1. Marble transfer. Two buckets - about 10 feet apart. About 10 pieces of PVC pipe - about 13 feet total. Scouts had to pass marble through all pieces of pipe to get it into the other bucket. Couldn't hold adjacent pipes at the joints. Graded on time and teamwork.


2. Not sure what they called this one -- had two 2x4s, about 10 feet long. Three ropes in each (near ends and middle). 2x4s placed side by side - patrol all stood on them, with a foot on each. Three boys held rope handles. Moved forward by coordinating which foot they would all lift together while the ones with rope handles lifted the board up. Maneuvered a simple obstacle course which included gentle turns and crossing a shallow hole.


Other events I've seen in the past:


1. Coffee can (called nuclear waste or nitro) placed in the middle of large marked-off square. Small square marked in one corner of the big square. Boys can't enter the squares. Object is to move the can from center of big square into the "safe zone" (small square). (Or can use a box, bucket, etc.) Give them an assortment of ropes, rubber bands, poles (not long enough without sheer lashing), coat hangar wire, etc. Let them figure out how to get it done.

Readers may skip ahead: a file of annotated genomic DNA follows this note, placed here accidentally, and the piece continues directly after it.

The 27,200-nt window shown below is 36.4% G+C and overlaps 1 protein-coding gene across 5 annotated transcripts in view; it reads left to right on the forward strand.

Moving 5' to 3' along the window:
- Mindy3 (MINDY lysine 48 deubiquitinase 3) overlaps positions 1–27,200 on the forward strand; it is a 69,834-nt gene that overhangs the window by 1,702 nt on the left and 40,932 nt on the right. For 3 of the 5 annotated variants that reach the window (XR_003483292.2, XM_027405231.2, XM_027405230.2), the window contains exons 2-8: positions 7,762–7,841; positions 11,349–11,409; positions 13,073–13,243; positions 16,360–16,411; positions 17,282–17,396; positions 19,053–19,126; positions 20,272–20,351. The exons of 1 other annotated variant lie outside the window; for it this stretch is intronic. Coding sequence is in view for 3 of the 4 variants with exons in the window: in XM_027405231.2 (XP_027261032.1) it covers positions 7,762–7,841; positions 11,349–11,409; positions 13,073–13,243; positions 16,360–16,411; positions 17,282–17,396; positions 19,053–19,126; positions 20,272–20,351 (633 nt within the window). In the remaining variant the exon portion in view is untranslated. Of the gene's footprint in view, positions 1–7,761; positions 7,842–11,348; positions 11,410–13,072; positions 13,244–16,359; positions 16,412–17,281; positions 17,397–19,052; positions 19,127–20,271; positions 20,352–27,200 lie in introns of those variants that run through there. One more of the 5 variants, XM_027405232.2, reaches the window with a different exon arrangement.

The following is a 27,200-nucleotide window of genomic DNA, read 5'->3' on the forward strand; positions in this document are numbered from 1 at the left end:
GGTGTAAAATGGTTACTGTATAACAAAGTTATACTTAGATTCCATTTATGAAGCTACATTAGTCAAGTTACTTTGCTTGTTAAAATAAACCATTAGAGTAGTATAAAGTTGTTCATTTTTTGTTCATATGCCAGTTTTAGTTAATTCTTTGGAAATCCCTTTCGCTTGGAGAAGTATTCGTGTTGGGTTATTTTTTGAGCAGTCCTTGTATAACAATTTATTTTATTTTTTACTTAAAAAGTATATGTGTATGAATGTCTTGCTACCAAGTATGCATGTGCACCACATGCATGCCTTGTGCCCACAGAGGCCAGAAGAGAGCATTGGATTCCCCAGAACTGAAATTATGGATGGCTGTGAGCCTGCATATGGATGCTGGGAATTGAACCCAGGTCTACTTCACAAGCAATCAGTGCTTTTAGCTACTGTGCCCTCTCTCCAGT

2. Tent set-up. Provide standard wall tent with ropes, but no tension devices so have to tie taut line hitches. Stack of stakes, hammer, etc. Run for time. Deductions for improper setup, mis-aligned ropes, knots, etc.


3. Survival shelters. Had one great camporee on some land that was scheduled to be cleared. Rare opportunity to practice some high-impact camping -- cut down whatever you thought you needed to build patrol shelters and camp tools.

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Thanks Gang.

I will use some of these ideas in our next District Camporee.

It is a PAW (Patrol Activity Weekend) I have had a super neat patch made in the shape of a paw.

Had meetings with the SPLs at two of our Round Tables, where there was a presentation on Venturing, which they sat in on. At the same time we looked at the full family of Scouting.

I did have the ok, from my District Activities Chair.And The Commissioner Staff.

Have to admit to being more then a little pleased with myself - Even if that does seem a little smug.